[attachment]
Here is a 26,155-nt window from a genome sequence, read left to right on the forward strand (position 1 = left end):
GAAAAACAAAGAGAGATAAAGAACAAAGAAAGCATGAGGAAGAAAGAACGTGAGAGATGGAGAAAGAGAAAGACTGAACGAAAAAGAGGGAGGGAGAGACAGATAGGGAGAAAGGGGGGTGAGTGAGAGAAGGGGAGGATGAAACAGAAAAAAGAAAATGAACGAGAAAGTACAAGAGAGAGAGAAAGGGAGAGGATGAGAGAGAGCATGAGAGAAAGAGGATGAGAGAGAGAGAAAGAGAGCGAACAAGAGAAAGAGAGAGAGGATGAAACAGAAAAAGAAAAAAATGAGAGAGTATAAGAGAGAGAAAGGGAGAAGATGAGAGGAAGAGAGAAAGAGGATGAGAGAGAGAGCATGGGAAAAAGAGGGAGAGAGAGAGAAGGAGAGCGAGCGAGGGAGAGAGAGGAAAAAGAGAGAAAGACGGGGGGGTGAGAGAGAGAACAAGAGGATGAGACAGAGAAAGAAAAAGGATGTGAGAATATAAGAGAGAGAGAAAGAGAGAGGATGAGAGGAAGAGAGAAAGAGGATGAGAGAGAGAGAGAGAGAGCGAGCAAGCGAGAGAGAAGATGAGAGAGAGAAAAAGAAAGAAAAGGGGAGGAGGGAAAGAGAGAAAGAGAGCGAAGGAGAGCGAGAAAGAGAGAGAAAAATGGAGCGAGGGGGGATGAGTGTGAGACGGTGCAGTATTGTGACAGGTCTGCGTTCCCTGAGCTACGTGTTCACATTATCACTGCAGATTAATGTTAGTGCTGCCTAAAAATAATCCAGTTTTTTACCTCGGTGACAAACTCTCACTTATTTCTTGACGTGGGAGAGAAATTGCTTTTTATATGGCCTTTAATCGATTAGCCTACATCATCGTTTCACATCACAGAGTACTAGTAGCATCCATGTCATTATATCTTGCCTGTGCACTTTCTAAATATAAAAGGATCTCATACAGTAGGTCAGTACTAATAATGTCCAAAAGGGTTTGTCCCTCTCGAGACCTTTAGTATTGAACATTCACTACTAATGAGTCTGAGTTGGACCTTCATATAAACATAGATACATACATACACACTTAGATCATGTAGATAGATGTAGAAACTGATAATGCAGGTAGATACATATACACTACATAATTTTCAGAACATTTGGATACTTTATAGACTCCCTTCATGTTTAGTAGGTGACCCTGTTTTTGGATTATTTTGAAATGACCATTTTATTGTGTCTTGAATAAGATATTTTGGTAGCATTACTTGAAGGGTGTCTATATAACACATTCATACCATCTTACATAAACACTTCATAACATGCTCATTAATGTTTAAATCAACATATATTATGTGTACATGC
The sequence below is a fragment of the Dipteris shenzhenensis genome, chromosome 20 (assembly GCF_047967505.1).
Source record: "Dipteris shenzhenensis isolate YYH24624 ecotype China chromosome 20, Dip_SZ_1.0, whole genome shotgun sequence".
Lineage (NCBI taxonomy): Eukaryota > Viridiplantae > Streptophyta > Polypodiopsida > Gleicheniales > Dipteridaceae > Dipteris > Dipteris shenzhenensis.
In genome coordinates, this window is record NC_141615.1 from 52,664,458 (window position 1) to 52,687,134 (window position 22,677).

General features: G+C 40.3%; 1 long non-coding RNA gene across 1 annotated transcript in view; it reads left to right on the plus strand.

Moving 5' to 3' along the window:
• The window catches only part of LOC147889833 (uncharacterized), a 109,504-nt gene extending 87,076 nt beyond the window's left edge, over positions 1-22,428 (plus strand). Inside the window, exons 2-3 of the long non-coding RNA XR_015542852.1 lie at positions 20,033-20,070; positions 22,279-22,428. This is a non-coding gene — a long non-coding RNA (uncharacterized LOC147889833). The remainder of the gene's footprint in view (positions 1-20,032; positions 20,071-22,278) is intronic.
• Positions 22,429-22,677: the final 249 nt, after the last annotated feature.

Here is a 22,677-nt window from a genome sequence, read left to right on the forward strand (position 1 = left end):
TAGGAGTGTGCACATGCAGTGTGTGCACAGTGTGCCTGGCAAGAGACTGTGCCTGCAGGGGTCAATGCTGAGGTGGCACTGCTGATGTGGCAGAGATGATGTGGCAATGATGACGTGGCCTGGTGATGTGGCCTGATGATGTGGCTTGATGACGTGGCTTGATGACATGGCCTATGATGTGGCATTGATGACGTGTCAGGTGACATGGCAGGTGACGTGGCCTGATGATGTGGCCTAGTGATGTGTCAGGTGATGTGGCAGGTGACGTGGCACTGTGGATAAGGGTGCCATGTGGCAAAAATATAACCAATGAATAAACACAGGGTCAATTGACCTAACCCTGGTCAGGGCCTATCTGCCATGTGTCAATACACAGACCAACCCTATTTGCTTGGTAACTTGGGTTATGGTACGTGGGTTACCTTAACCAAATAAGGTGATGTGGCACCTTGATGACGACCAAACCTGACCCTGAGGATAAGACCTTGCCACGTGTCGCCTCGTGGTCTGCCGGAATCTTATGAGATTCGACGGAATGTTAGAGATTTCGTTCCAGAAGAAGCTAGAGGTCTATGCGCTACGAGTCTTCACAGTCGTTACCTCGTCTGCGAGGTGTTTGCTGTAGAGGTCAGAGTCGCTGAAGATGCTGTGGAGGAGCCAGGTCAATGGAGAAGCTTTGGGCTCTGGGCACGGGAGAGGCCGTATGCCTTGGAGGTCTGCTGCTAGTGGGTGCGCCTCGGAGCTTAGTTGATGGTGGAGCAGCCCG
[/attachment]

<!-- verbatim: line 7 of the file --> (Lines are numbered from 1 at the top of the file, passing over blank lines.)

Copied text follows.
General features: G+C 40.3%; 1 long non-coding RNA gene across 1 annotated transcript in view; it reads left to right on the plus strand.